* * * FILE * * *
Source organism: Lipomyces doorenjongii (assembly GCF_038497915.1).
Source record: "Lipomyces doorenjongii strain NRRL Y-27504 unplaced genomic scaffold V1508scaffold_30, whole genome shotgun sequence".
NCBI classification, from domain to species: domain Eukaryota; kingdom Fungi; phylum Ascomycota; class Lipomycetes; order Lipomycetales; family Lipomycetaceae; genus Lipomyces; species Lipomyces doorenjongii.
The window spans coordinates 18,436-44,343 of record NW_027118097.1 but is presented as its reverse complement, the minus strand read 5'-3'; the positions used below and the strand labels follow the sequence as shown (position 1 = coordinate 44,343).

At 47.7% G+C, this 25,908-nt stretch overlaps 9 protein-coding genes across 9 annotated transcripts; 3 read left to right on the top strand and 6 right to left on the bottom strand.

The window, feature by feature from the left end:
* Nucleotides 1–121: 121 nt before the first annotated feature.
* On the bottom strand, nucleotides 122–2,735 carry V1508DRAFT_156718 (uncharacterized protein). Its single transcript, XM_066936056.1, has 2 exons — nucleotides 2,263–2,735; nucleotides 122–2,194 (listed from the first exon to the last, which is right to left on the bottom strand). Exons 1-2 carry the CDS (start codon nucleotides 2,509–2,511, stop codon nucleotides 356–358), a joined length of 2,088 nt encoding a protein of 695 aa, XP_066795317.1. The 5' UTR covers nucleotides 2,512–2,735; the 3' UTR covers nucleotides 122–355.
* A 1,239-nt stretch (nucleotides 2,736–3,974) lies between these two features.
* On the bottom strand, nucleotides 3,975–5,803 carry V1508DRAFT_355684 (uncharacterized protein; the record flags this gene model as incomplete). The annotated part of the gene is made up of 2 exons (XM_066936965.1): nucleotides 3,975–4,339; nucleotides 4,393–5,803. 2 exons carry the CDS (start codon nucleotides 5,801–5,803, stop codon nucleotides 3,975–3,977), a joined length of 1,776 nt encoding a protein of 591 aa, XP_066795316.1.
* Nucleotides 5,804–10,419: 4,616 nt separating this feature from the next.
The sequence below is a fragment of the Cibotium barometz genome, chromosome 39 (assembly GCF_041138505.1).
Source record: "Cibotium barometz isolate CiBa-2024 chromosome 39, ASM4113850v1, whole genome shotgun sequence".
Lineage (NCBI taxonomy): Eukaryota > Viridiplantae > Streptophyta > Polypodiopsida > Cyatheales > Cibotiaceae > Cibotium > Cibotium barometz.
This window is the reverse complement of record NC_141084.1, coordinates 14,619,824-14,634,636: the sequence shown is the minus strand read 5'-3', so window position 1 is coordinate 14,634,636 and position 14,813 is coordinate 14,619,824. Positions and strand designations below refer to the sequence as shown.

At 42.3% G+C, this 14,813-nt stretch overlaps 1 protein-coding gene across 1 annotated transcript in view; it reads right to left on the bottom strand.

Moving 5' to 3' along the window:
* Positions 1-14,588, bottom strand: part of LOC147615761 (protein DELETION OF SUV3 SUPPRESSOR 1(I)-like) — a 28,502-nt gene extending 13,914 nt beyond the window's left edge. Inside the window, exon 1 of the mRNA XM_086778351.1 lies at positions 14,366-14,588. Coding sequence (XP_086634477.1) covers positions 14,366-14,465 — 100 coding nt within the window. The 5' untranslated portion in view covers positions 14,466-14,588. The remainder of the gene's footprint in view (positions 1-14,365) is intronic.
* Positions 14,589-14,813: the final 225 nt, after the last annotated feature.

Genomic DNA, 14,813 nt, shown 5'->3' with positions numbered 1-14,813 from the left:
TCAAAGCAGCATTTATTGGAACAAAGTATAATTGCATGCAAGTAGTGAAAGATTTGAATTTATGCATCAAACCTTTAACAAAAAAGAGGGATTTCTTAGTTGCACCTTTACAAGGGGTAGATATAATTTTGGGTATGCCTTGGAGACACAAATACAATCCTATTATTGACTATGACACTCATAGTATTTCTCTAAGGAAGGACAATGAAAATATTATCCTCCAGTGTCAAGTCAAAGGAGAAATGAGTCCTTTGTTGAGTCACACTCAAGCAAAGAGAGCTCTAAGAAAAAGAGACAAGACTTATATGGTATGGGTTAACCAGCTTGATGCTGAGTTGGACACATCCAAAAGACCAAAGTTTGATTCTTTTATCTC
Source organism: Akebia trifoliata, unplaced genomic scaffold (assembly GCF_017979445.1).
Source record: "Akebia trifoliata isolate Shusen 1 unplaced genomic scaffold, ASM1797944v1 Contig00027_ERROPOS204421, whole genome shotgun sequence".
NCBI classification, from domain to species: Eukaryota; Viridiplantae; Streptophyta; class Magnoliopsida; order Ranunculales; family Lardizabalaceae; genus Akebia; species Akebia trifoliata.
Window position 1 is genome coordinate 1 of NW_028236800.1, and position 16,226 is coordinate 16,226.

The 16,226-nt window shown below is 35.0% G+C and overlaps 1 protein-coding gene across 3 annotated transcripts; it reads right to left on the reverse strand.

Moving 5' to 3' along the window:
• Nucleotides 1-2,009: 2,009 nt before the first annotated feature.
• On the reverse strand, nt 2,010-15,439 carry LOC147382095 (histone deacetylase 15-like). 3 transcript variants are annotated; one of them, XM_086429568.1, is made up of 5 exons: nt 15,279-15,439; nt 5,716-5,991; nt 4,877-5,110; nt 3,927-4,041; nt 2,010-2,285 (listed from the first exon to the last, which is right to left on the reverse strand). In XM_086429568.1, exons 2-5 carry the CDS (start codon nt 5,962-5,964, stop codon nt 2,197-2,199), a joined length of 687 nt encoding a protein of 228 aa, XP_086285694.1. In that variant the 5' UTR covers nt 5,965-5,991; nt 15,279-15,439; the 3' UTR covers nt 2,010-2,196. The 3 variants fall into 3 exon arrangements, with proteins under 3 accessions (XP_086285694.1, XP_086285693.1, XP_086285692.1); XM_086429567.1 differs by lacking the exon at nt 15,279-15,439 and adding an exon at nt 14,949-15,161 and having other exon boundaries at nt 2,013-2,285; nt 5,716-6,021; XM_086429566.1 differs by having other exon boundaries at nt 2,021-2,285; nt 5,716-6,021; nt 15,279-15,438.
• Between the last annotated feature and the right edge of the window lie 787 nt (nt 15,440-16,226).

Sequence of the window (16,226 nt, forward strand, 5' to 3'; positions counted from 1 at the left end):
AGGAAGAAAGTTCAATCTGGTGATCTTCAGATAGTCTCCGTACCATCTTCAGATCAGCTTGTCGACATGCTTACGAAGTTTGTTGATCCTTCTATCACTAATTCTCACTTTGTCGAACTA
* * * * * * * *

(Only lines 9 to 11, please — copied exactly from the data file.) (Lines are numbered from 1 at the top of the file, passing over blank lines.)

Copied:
* A 1,239-nt stretch (nucleotides 2,736–3,974) lies between these two features.
* On the bottom strand, nucleotides 3,975–5,803 carry V1508DRAFT_355684 (uncharacterized protein; the record flags this gene model as incomplete). The annotated part of the gene is made up of 2 exons (XM_066936965.1): nucleotides 3,975–4,339; nucleotides 4,393–5,803. 2 exons carry the CDS (start codon nucleotides 5,801–5,803, stop codon nucleotides 3,975–3,977), a joined length of 1,776 nt encoding a protein of 591 aa, XP_066795316.1.
* Nucleotides 5,804–10,419: 4,616 nt separating this feature from the next.